Even if implementation of ObamaCare goes more or less as planned and ends up expanding health coverage to about 30 million over the next decade, as the latest Congressional Budget Office report on the law projects, it is still quite likely that significant health access issues will remain.
As The Washington Post's Sarah Kliff reports today, a recent study by a researcher at the Center for Disease Controls recently looked at 2011 survey of doctors and found that nearly a third said they did not accept new Medicaid patients last year:
[The study] used a survey of 4,326 office-based physicians from across the country to find that 69.4 percent said they were accepting new Medicaid patients. That number was significantly lower than those accepting privately-insured subscribers (81 percent) or Medicare patients (83 percent), indicating that this wasn't just about doctors being overbooked – it was specific to the Medicaid program. The lower acceptance of Medicaid programs also held when Decker broke down doctors by specialists and primary care providers.
Given that much of ObamaCare's coverage expansion relies on Medicaid, this is not an encouraging sign for the millions of individuals who are supposed to be shuffled into the program as a result of the law.
Indeed, as The New York Times reported recently, the law's coverage expansion is likely to exacerbate a growing doctor shortage that was already in the works before the law passed:
The Association of American Medical Colleges estimates that in 2015 the country will have 62,900 fewer doctors than needed. And that number will more than double by 2025, as the expansion of insurance coverage and the aging of baby boomers drive up demand for care. Even without the health care law, the shortfall of doctors in 2025 would still exceed 100,000.
Health experts, including many who support the law, say there is little that the government or the medical profession will be able to do to close the gap by 2014, when the law begins extending coverage to about 30 million Americans. It typically takes a decade to train a doctor.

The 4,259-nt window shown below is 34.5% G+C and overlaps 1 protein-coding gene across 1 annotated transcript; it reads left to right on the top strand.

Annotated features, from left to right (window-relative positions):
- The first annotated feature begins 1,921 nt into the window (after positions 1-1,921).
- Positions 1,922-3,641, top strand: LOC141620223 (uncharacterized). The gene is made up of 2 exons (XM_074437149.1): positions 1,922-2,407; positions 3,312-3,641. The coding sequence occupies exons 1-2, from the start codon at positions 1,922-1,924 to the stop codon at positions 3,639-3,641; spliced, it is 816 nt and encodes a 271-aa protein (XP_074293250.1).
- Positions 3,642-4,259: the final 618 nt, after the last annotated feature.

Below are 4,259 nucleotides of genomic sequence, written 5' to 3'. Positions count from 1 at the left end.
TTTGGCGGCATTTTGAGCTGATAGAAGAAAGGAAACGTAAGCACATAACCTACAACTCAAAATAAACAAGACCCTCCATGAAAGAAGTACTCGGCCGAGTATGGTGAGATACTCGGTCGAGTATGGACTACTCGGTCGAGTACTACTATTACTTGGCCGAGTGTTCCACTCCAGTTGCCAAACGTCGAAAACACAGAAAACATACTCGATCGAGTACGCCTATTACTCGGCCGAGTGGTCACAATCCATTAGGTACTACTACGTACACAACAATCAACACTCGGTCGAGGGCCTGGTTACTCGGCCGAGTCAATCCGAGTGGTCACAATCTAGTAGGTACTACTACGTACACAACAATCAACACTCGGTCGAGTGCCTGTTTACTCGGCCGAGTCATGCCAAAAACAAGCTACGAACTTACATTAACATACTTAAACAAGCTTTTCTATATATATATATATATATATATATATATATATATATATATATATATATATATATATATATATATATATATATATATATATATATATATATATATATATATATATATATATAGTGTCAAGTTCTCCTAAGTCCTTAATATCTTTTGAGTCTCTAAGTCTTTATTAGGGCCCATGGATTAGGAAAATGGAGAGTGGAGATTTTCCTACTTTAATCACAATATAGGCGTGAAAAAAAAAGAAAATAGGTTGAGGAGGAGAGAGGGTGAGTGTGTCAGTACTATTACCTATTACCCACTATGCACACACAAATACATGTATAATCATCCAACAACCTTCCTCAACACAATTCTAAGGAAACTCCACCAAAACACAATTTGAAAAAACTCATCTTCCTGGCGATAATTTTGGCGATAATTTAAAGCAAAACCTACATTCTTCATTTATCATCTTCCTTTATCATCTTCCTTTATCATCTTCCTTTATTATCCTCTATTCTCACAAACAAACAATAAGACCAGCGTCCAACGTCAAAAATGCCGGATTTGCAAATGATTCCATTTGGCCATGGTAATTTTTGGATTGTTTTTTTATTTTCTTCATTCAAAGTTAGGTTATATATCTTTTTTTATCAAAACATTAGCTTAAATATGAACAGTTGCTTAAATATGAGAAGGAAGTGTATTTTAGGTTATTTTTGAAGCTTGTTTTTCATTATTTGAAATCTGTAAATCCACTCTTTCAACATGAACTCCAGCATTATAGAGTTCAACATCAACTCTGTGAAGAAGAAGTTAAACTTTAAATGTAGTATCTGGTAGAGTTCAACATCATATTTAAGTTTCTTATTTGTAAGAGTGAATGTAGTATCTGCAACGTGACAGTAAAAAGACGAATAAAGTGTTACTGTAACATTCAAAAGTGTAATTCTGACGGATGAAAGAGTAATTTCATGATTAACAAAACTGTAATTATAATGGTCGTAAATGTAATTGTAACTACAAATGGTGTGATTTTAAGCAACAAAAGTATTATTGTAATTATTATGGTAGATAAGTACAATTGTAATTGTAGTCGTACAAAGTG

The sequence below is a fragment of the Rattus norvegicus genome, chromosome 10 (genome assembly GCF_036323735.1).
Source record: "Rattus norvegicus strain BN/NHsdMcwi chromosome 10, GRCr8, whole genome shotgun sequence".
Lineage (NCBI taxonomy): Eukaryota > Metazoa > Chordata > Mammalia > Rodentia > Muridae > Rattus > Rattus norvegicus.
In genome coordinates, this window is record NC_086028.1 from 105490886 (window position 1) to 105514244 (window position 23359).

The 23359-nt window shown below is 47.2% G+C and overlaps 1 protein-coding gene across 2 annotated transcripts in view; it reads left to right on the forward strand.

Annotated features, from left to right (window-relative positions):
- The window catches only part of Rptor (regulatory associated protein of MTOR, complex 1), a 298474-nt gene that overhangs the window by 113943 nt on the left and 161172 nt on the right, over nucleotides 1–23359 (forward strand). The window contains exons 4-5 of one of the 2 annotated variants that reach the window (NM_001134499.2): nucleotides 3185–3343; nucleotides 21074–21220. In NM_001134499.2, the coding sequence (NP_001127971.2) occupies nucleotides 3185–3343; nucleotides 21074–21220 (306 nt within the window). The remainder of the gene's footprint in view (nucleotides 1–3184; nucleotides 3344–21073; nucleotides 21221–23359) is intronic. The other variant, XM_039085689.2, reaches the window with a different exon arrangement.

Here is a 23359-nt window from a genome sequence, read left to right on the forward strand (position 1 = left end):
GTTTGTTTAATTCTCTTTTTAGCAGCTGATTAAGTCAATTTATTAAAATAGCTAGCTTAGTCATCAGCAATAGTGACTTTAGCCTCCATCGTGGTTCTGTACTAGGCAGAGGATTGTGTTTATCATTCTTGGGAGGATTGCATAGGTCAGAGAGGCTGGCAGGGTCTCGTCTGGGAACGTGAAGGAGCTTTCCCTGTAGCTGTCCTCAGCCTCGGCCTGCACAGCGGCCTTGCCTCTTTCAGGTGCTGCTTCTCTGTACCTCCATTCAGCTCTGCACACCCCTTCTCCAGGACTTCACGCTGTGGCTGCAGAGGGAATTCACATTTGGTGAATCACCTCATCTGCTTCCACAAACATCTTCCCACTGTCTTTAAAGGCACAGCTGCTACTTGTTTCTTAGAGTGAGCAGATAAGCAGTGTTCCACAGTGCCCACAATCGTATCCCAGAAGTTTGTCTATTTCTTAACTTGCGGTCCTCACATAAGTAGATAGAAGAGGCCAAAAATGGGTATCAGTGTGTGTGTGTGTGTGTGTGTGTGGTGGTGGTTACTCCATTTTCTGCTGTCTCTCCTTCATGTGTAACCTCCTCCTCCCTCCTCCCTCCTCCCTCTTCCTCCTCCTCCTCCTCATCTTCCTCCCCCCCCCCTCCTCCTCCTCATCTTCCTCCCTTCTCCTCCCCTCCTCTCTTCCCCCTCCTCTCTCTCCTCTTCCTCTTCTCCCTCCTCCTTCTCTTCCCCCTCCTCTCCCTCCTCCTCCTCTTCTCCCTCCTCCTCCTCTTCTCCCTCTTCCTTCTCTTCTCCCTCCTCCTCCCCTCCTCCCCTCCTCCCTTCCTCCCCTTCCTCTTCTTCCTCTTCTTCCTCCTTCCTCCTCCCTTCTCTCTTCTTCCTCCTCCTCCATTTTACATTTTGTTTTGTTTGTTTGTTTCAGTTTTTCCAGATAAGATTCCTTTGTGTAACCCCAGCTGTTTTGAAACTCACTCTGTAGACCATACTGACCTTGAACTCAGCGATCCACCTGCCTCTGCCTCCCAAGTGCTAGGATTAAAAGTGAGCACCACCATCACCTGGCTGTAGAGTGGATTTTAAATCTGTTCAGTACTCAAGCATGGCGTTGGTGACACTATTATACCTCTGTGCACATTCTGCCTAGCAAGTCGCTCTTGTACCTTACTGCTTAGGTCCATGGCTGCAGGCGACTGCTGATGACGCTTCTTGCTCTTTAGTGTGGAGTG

"We have a shortage of every kind of doctor, except for plastic surgeons and dermatologists," said Dr. G. Richard Olds, the dean of the new medical school at the University of California, Riverside, founded in part to address the region's doctor shortage. "We'll have a 5,000-physician shortage in 10 years, no matter what anybody does."
Our best real-world test case for the law—RomneyCare, the Massachusetts health care overhaul that served as the model for ObamaCare—makes clear that the problem is real. Despite the highest health coverage levels of any state in the country (somewhere between 94 and 98 percent), some 14 percent of sick adults still reported being unable to access a doctor in the state last year, according to a study by the Harvard School of Public Health. And the problem seems to be getting worse: 63 percent of participants in the Harvard study said they thought their access troubles had become worse in the five years since RomneyCare became law.
None of these discoveries are recent: We've seen longer lines and hospital wait times in Massachusetts for years, Medicaid (and to a lesser extend Medicare) beneficiaries have had trouble finding willing providers for a long time, and it was clear that a doctor shortage was coming before ObamaCare was passed into law. But ObamaCare's backers in Congress and the White House decided that, despite these problems, it would be a good idea to commit somewhere in the neighborhood of $2 trillion over the next decade to expanding health coverage. So not only did the law fail to solve many of the U.S. health system's existing problems, it also added a fiscal strain that could well make those problems harder to fix.